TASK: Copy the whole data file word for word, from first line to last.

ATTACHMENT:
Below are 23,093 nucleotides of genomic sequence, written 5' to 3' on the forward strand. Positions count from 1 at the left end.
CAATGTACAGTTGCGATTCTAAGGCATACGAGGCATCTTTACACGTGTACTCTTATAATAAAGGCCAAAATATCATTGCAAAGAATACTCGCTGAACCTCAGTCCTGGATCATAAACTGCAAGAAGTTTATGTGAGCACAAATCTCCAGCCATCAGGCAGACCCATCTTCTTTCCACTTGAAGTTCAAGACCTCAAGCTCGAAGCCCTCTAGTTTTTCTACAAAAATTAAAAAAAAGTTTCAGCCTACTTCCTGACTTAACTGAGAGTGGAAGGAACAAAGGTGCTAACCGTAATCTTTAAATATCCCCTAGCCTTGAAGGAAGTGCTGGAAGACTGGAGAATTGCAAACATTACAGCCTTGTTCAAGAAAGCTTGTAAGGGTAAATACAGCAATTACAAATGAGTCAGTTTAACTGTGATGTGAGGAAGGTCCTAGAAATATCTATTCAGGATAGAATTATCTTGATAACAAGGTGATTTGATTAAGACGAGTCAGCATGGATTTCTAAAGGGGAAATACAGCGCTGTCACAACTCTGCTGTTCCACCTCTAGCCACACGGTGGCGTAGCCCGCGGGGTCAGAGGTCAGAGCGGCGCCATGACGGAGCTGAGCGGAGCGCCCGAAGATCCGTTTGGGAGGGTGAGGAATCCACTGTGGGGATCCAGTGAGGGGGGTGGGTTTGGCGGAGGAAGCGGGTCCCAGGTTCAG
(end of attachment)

Below are 23,093 nucleotides of genomic sequence, written 5' to 3' on the forward strand. Positions count from 1 at the left end.
CAATGTACAGTTGCGATTCTAAGGCATACGAGGCATCTTTACACGTGTACTCTTATAATAAAGGCCAAAATATCATTGCAAAGAATACTCGCTGAACCTCAGTCCTGGATCATAAACTGCAAGAAGTTTATGTGAGCACAAATCTCCAGCCATCAGGCAGACCCATCTTCTTTCCACTTGAAGTTCAAGACCTCAAGCTCGAAGCCCTCTAGTTTTTCTACAAAAATTAAAAAAAAGTTTCAGCCTACTTCCTGACTTAACTGAGAGTGGAAGGAACAAAGGTGCTAACCGTAATCTTTAAATATCCCCTAGCCTTGAAGGAAGTGCTGGAAGACTGGAGAATTGCAAACATTACAGCCTTGTTCAAGAAAGCTTGTAAGGGTAAATACAGCAATTACAAATGAGTCAGTTTAACTGTGATGTGAGGAAGGTCCTAGAAATATCTATTCAGGATAGAATTATCTTGATAACAAGGTGATTTGATTAAGACGAGTCAGCATGGATTTCTAAAGGGGAAATACAGCGCTGTCACAACTCTGCTGTTCCACCTCTAGCCACACGGTGGCGTAGCCCGCGGGGTCAGAGGTCAGAGCGGCGCCATGACGGAGCTGAGCGGAGCGCCCGAAGATCCGTTTGGGAGGGTGAGGAATCCACTGTGGGGATCCAGTGAGGGGGGTGGGTTTGGCGGAGGAAGCGGGTCCCAGGTTCAG